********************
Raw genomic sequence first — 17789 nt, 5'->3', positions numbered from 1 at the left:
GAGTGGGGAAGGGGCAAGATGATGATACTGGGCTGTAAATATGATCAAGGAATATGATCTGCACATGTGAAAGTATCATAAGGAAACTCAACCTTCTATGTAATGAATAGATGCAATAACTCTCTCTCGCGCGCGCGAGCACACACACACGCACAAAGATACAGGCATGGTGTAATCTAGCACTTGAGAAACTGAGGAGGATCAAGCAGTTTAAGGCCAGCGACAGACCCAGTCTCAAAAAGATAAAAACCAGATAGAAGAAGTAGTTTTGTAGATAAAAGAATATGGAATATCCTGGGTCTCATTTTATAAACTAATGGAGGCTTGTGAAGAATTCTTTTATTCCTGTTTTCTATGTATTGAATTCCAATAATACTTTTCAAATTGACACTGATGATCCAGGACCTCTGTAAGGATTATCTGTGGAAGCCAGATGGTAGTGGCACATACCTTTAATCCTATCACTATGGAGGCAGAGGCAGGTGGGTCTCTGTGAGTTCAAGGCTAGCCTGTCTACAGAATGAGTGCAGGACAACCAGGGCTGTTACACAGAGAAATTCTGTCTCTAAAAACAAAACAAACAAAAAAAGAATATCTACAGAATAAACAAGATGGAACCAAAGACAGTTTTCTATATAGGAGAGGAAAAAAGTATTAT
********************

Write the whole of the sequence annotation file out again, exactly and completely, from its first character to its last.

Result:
Raw genomic sequence first — 17789 nt, 5'->3', positions numbered from 1 at the left:
GAGTGGGGAAGGGGCAAGATGATGATACTGGGCTGTAAATATGATCAAGGAATATGATCTGCACATGTGAAAGTATCATAAGGAAACTCAACCTTCTATGTAATGAATAGATGCAATAACTCTCTCTCGCGCGCGCGAGCACACACACACGCACAAAGATACAGGCATGGTGTAATCTAGCACTTGAGAAACTGAGGAGGATCAAGCAGTTTAAGGCCAGCGACAGACCCAGTCTCAAAAAGATAAAAACCAGATAGAAGAAGTAGTTTTGTAGATAAAAGAATATGGAATATCCTGGGTCTCATTTTATAAACTAATGGAGGCTTGTGAAGAATTCTTTTATTCCTGTTTTCTATGTATTGAATTCCAATAATACTTTTCAAATTGACACTGATGATCCAGGACCTCTGTAAGGATTATCTGTGGAAGCCAGATGGTAGTGGCACATACCTTTAATCCTATCACTATGGAGGCAGAGGCAGGTGGGTCTCTGTGAGTTCAAGGCTAGCCTGTCTACAGAATGAGTGCAGGACAACCAGGGCTGTTACACAGAGAAATTCTGTCTCTAAAAACAAAACAAACAAAAAAAGAATATCTACAGAATAAACAAGATGGAACCAAAGACAGTTTTCTATATAGGAGAGGAAAAAAGTATTAT